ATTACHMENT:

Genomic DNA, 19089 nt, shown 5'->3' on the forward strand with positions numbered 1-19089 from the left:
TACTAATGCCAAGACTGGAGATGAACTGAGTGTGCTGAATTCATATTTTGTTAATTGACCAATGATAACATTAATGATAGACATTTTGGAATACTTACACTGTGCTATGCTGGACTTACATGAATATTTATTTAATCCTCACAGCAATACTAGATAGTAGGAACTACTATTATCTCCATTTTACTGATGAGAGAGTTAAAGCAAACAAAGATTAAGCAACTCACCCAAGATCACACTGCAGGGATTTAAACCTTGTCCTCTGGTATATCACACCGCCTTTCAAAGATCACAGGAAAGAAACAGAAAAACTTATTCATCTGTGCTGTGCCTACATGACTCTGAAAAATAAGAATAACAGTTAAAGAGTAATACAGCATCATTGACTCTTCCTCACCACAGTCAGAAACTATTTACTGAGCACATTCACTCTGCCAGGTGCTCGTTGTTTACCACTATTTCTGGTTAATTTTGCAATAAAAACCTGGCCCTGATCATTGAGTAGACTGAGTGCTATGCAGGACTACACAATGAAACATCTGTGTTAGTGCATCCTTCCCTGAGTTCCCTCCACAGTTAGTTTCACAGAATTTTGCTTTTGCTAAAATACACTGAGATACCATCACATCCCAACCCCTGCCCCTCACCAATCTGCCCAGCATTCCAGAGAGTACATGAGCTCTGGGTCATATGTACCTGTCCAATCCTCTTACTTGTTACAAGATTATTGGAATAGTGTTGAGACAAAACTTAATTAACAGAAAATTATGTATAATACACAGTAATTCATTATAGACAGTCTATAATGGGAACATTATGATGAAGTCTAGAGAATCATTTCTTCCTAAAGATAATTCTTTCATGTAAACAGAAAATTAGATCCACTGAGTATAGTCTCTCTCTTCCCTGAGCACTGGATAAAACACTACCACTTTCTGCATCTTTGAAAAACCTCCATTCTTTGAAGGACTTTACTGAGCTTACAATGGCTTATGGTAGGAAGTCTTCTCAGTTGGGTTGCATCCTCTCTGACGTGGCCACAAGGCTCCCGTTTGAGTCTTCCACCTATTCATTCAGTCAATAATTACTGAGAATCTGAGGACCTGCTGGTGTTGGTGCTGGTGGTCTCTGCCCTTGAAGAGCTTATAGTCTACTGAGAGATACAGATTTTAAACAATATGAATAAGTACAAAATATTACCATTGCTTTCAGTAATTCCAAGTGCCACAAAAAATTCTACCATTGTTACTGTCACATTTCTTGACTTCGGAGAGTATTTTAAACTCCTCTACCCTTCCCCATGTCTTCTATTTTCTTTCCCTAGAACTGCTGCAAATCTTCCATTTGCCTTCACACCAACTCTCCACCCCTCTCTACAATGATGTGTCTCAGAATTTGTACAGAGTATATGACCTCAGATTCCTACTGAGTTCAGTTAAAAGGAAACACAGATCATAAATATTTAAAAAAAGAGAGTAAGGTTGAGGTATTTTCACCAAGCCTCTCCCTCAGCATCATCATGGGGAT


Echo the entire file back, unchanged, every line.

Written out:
Genomic DNA, 19089 nt, shown 5'->3' on the forward strand with positions numbered 1-19089 from the left:
TACTAATGCCAAGACTGGAGATGAACTGAGTGTGCTGAATTCATATTTTGTTAATTGACCAATGATAACATTAATGATAGACATTTTGGAATACTTACACTGTGCTATGCTGGACTTACATGAATATTTATTTAATCCTCACAGCAATACTAGATAGTAGGAACTACTATTATCTCCATTTTACTGATGAGAGAGTTAAAGCAAACAAAGATTAAGCAACTCACCCAAGATCACACTGCAGGGATTTAAACCTTGTCCTCTGGTATATCACACCGCCTTTCAAAGATCACAGGAAAGAAACAGAAAAACTTATTCATCTGTGCTGTGCCTACATGACTCTGAAAAATAAGAATAACAGTTAAAGAGTAATACAGCATCATTGACTCTTCCTCACCACAGTCAGAAACTATTTACTGAGCACATTCACTCTGCCAGGTGCTCGTTGTTTACCACTATTTCTGGTTAATTTTGCAATAAAAACCTGGCCCTGATCATTGAGTAGACTGAGTGCTATGCAGGACTACACAATGAAACATCTGTGTTAGTGCATCCTTCCCTGAGTTCCCTCCACAGTTAGTTTCACAGAATTTTGCTTTTGCTAAAATACACTGAGATACCATCACATCCCAACCCCTGCCCCTCACCAATCTGCCCAGCATTCCAGAGAGTACATGAGCTCTGGGTCATATGTACCTGTCCAATCCTCTTACTTGTTACAAGATTATTGGAATAGTGTTGAGACAAAACTTAATTAACAGAAAATTATGTATAATACACAGTAATTCATTATAGACAGTCTATAATGGGAACATTATGATGAAGTCTAGAGAATCATTTCTTCCTAAAGATAATTCTTTCATGTAAACAGAAAATTAGATCCACTGAGTATAGTCTCTCTCTTCCCTGAGCACTGGATAAAACACTACCACTTTCTGCATCTTTGAAAAACCTCCATTCTTTGAAGGACTTTACTGAGCTTACAATGGCTTATGGTAGGAAGTCTTCTCAGTTGGGTTGCATCCTCTCTGACGTGGCCACAAGGCTCCCGTTTGAGTCTTCCACCTATTCATTCAGTCAATAATTACTGAGAATCTGAGGACCTGCTGGTGTTGGTGCTGGTGGTCTCTGCCCTTGAAGAGCTTATAGTCTACTGAGAGATACAGATTTTAAACAATATGAATAAGTACAAAATATTACCATTGCTTTCAGTAATTCCAAGTGCCACAAAAAATTCTACCATTGTTACTGTCACATTTCTTGACTTCGGAGAGTATTTTAAACTCCTCTACCCTTCCCCATGTCTTCTATTTTCTTTCCCTAGAACTGCTGCAAATCTTCCATTTGCCTTCACACCAACTCTCCACCCCTCTCTACAATGATGTGTCTCAGAATTTGTACAGAGTATATGACCTCAGATTCCTACTGAGTTCAGTTAAAAGGAAACACAGATCATAAATATTTAAAAAAAGAGAGTAAGGTTGAGGTATTTTCACCAAGCCTCTCCCTCAGCATCATCATGGGGAT